Northern cardinals, such as this male, were abundant on the Unicoi County Summer Bird Count, which tallied a total of 108 cardinals throughout the county. (Photo by Bryan Stevens)

By Bryan Stevens

The Lee and Lois Herndon Chapter of Tennessee Ornithological Society conducted the fifth annual Unicoi County Summer Bird Count on Saturday, June 16. Nineteen counters in five different parties found a total of 110 species.

I counted with Brenda Richards, as well as Brookie and Jean Potter, in the Limestone Cove community near the town of Unicoi. Our count area took us along Highway 107 all the way to the North Carolina state line.

Some of the exceptional birds on this year’s count included ruffed grouse, double-crested cormorant, bald eagle, hermit thrush, magnolia warbler and grasshopper sparrow. The most abundant birds included European starling (272), American robin (245), indigo bunting (141) and red-eyed vireo (136). A total of 18 species of warblers, presumably all nesting in the county, were found on this year’s summer count.

The total for this year’s Unicoi County Summer Bird Count follows:

Canada goose, 86; wood duck, 5; mallard, 33; ruffed grouse, 2; and wild turkey, 16.

Double-crested cormorant, 1; great blue heron, 7; green heron, 1; black vulture, 1; and turkey vulture, 30.

Sharp-shinned hawk, 1; Cooper’s hawk, 3; bald eagle, 1; red-shouldered hawk, 1; broad-winged hawk, 7; red-tailed hawk, 5; and American kestrel, 1.

Killdeer, 9; rock pigeon, 46; mourning dove, 70; yellow-billed cuckoo, 2; Eastern screech-owl, 3; barred owl, 4; chuck-will’s-widow, 5; whip-poor-will, 11.

Chimney swift, 26; ruby-throated hummingbird, 16; belted kingfisher, 3; red-bellied woodpecker, 10; yellow-bellied sapsucker, 3; downy woodpecker, 9; hairy woodpecker, 5; Northern flicker, 4; and pileated woodpecker, 11.

Eastern wood-pewee, 11; Acadian flycatcher, 33; least flycatcher, 3; Eastern phoebe, 45; and Eastern kingbird, 4.

White-eyed vireo, 4; blue-headed vireo, 27; warbling vireo, 2; red-eyed vireo, 136; blue jay, 76; American crow, 136; and common raven, 5.

Northern rough-winged swallow, 36; purple martin, 41; tree swallow, 85; barn swallow, 115; and cliff swallow, 115.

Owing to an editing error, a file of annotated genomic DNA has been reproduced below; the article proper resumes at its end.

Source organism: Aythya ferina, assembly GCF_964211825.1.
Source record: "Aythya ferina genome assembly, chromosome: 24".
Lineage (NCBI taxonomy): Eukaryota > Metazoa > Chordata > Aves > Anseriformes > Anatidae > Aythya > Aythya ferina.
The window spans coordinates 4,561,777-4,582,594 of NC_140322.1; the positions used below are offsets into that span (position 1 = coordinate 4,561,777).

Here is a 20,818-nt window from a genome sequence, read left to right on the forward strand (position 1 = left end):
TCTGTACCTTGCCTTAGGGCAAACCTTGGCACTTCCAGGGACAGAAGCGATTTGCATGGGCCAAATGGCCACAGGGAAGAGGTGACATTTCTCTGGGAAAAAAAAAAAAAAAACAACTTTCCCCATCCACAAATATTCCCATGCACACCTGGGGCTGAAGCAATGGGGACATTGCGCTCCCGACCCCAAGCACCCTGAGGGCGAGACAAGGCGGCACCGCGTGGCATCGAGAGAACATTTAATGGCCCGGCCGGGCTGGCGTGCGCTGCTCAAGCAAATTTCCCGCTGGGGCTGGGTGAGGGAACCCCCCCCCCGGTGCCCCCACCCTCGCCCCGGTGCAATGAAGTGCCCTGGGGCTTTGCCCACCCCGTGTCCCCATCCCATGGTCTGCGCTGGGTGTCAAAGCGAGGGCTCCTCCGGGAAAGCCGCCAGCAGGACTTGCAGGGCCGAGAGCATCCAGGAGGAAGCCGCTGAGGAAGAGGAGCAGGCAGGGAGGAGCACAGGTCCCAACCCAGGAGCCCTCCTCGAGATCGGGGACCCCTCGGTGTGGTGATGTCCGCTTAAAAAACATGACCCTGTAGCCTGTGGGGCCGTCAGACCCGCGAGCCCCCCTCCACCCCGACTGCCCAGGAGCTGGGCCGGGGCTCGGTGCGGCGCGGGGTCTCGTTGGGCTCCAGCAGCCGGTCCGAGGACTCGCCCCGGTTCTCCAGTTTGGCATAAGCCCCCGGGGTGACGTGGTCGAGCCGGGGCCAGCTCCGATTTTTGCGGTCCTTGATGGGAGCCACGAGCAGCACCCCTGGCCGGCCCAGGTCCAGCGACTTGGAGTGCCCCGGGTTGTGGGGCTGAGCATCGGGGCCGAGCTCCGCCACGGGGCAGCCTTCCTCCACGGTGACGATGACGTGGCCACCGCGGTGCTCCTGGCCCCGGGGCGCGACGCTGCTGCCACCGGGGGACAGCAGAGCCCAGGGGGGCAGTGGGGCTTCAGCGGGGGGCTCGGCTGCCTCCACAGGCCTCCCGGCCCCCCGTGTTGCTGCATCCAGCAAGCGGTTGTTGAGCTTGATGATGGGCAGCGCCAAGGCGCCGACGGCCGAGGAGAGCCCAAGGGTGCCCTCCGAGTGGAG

Carolina chickadee, 56; tufted titmouse, 57; red-breasted nuthatch, 2; white-breasted nuthatch, 6; brown creeper, 2; house wren, 30; winter wren, 2; and Carolina wren, 74.

Blue-gray gnatcatcher, 15; golden-crowned kinglet, 12; Eastern bluebird, 49; veery, 25; hermit thrush, 4; wood thrush, 24; and American robin, 245.

Gray catbird, 20; brown thrasher, 22; Northern mockingbird, 25; European starling, 272; and cedar waxwing, 18.

Ovenbird, 57; worm-eating warbler, 14; Louisiana waterthrush, 8; black-and-white warbler, 19; Swainson’s warbler, 1; Kentucky warbler, 1; common yellowthroat, 4; hooded warbler, 65; American redstart, 11; Northern parula, 24; magnolia warbler, 1; Blackburnian warbler, 1; yellow warbler, 3; chestnut-sided warbler, 14; black-throated blue warbler, 23; yellow-throated warbler, 10; prairie warbler, 2; and black-throated green warbler, 45.

Grasshopper sparrow, 1; chipping sparrow, 63; field sparrow, 15; dark-eyed junco, 29; song sparrow, 161; and Eastern towhee, 49.

Yellow-breasted chat, 4; scarlet tanager, 36; Northern cardinal, 108, rose-breasted grosbeak, 1; and indigo bunting, 141.

Eastern meadowlark, 7; orchard oriole, 8; Baltimore oriole, 1; red-winged blackbird, 85; brown-headed cowbird, 10; and common grackle, 84.

House finch, 9; American goldfinch, 70; and house sparrow, 9.

The Herndon Chapter of TOS is the only birding organization in Northeast Tennessee to conduct bird counts in every season of the year. For more information, visit Elizabethton Bird Club on Facebook.